2010 Jeep Commander

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2006 Jeep Commander

This 2006 review is representative of model years 2006 to 2010.
By Ann Job of MSN Autos
Rating: 8

Bottom Line:

Jeep ventures into true family territory with its first seven-passenger sport-utility vehicle. The 2006 Jeep Commander is just 2 inches longer than the five-passenger Grand Cherokee and uses the Grand Cherokee's V6 and V8 engines. But its exterior styling is more old-style—dare I mention Jeep Cherokee and Wagoneer?
Pros:
  • Comfortable ride
  • Surprisingly agile handling
  • High ride height
Cons:
  • Not exactly a new look on the outside
  • Can get into luxury car price range
  • Fuel economy

Jeep, the sport-utility brand whose 60-year history is full of rugged off-road vehicles, is making history again. For the first time, Jeep has an SUV that can carry seven people—on and off-road.

The newly introduced, 2006 Jeep Commander joins more than a dozen SUVs that in recent years have added third-row seats. The trend is driven, in large part, by active American families who want more seating room but don't necessarily want to buy a minivan to get it. They prefer SUV styling. They also like a high ride height and four-wheel drive.

Boxy, familiar styling
The Commander won't be confused for anything other than a Jeep.

In fact, its boxy styling which Jeep says is inspired by the Wagoneer of the 1960s looks a lot like the old Jeep Cherokee before the Cherokee was dropped from showrooms in 2001. Maybe this is why the Commander, which is larger than the old Cherokee, didn't get a lot of attention from other drivers during my test drive.

Shoppers will notice the Commander's styling includes exposed bolt heads inside and outside. The bolts attaching the wheelwell flares are visible, for example. And I counted more than two dozen—some simulated—in the front seat area. They included authentic, usable bolt heads on the dashboard and fake ones on the gear shift lever.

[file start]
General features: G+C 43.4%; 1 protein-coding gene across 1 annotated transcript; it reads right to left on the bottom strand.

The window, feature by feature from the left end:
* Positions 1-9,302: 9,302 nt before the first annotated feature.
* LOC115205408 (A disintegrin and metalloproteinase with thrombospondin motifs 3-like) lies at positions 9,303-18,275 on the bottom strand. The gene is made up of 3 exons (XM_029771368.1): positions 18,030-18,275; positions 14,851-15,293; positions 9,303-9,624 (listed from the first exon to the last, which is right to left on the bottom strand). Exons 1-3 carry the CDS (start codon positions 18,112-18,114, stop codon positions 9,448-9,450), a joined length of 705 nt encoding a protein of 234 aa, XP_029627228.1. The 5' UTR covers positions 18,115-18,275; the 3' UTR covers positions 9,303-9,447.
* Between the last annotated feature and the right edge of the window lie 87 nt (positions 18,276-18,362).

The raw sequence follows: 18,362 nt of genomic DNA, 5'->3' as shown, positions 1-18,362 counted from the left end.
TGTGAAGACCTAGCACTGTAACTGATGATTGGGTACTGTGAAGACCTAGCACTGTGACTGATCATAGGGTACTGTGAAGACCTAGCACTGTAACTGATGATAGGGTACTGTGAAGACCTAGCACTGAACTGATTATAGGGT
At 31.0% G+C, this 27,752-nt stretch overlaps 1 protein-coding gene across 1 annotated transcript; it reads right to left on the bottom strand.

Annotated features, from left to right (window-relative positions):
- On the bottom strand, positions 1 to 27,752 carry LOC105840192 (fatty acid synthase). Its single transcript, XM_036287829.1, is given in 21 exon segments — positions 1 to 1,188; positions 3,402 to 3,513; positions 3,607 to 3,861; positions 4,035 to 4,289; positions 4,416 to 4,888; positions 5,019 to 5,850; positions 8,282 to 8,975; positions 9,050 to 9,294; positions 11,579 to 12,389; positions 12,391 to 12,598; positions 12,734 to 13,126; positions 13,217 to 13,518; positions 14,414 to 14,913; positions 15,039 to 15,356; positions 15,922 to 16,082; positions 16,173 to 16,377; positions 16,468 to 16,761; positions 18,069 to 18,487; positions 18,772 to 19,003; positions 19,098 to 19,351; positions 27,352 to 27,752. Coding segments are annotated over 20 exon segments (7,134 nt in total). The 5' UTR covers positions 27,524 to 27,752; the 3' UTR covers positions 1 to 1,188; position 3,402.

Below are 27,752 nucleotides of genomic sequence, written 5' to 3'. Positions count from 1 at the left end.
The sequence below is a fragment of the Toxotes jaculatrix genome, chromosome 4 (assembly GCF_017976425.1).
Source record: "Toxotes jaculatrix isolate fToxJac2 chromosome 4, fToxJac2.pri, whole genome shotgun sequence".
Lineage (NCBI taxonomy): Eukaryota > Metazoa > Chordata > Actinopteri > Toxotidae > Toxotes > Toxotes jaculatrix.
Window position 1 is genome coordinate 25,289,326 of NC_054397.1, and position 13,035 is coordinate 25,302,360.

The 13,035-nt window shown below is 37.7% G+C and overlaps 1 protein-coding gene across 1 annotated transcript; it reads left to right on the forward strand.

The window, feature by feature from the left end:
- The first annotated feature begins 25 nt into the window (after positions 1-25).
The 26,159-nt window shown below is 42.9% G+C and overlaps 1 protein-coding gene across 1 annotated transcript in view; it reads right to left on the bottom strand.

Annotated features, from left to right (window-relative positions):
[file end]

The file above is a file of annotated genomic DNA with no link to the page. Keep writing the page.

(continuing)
The two-tone dashboard that sits up rather high took some getting used to, especially for a petite front passenger whose seat didn't include height adjustment.

But the test vehicle's rich brown "Saddle Leather" seats were darker than the beige color we're all accustomed to seeing added a manly, almost rugged Western sense to this SUV.

Built off of the Grand Cherokee platform
The Commander's starting manufacturer's suggested retail price is in the $27,000 range for a two-wheel-drive V6-powered model, which is close to the starting price for a midsize Jeep Grand Cherokee that has two fewer seats.

This makes the Commander seem like a bargain, except that prices can rise to luxury-car levels quickly. With a HEMI V8, four-wheel drive and leather seats, the Commander is near $40,000, for example.

The Commander and Grand Cherokee share the same platform, wheelbase and powerplants.

But where the Grand Cherokee offers 34.5 cubic feet of cargo room behind its rear seats, the Commander has just 7.5 cubic feet aft of its third row. Indeed, when all seven seats in the Commander are in use, there's just a narrow stretch of cargo space right up against the rear tailgate. It's enough for a few grocery bags or a couple normal-sized suitcases. The rest of your stuff has to go on the roof.

Of course, the Commander's third row also folds flat, as do the second-row seats when not needed. So maximum cargo room is 68.9 cubic feet. This compares with 67.4 cubic feet in the slightly shorter-length and narrower Grand Cherokee.

Three engines
Buyers choose from the base Commander and Limited trim levels, and there are three engines. All also are used in the Jeep Grand Cherokee and therefore, are not new to Jeep.

The base Commander powerplant is a 210-horsepower 3.7-liter single overhead cam V6 with 235 lb-ft of torque at 4000 rpm. The midlevel engine is a 235-horsepower 4.7-liter single overhead cam V8 with 305 lb-ft of torque at 4500 rpm. Both of these engines have the same performance numbers in the Commander as in the lighter-weight Grand Cherokee.